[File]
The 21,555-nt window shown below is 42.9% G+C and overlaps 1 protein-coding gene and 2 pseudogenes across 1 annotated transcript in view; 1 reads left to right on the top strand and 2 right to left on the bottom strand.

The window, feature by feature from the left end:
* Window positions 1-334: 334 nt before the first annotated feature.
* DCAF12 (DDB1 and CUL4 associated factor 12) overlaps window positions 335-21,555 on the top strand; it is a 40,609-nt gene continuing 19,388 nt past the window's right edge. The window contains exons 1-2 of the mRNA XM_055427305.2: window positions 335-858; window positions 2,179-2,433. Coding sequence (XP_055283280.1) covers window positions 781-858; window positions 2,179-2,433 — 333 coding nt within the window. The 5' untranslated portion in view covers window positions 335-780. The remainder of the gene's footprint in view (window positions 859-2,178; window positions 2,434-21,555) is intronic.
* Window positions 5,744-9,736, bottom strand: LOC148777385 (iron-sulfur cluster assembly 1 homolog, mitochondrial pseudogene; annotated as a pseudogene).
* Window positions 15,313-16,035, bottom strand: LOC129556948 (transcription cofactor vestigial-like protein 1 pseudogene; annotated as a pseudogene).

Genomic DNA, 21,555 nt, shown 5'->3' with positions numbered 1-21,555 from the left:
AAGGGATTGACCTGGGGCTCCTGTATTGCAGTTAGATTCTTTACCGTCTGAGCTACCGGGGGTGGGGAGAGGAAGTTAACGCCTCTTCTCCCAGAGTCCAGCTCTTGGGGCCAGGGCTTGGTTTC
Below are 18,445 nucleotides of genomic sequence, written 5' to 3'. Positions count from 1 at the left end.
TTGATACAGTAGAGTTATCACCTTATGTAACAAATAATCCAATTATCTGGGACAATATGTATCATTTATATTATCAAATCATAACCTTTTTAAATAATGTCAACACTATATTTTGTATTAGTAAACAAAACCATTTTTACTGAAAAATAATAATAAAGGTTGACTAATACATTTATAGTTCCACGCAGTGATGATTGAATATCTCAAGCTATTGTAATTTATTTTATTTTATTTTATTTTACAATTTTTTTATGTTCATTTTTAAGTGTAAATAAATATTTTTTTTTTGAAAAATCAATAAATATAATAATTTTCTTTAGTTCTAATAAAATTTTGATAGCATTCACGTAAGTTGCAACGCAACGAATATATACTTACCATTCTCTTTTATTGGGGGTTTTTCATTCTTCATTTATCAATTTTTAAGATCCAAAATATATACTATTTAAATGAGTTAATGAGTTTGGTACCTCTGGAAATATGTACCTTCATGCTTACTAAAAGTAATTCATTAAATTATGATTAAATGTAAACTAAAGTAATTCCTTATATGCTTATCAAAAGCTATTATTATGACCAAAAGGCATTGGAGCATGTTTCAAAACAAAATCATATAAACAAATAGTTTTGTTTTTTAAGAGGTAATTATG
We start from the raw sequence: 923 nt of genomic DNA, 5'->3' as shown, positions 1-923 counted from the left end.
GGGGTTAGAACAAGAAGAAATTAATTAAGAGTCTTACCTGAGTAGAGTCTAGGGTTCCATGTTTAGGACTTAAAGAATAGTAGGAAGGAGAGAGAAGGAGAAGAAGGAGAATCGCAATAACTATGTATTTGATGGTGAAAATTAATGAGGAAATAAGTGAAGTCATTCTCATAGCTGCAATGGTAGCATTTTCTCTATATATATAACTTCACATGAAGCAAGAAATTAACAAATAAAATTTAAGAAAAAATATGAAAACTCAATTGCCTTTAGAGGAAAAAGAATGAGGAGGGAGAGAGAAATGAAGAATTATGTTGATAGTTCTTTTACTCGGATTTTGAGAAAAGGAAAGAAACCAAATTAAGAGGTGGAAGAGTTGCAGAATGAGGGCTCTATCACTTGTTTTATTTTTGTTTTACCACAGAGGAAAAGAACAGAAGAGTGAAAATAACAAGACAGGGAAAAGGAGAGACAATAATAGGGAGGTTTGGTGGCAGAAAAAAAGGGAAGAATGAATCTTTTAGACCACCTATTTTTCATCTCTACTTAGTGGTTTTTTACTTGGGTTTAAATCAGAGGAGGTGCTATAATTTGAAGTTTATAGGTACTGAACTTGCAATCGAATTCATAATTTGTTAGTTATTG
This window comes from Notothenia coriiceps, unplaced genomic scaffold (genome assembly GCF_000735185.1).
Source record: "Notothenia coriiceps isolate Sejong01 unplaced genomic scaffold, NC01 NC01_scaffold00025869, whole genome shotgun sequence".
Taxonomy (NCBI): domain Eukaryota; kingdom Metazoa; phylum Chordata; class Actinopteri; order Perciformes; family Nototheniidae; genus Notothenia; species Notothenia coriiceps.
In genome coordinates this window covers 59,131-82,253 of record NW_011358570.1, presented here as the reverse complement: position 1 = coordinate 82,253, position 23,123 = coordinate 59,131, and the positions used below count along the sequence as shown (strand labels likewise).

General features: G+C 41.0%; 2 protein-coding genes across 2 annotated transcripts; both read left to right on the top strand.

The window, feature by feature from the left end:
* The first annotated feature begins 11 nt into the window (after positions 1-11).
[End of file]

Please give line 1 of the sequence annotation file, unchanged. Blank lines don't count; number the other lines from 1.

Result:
The 21,555-nt window shown below is 42.9% G+C and overlaps 1 protein-coding gene and 2 pseudogenes across 1 annotated transcript in view; 1 reads left to right on the top strand and 2 right to left on the bottom strand.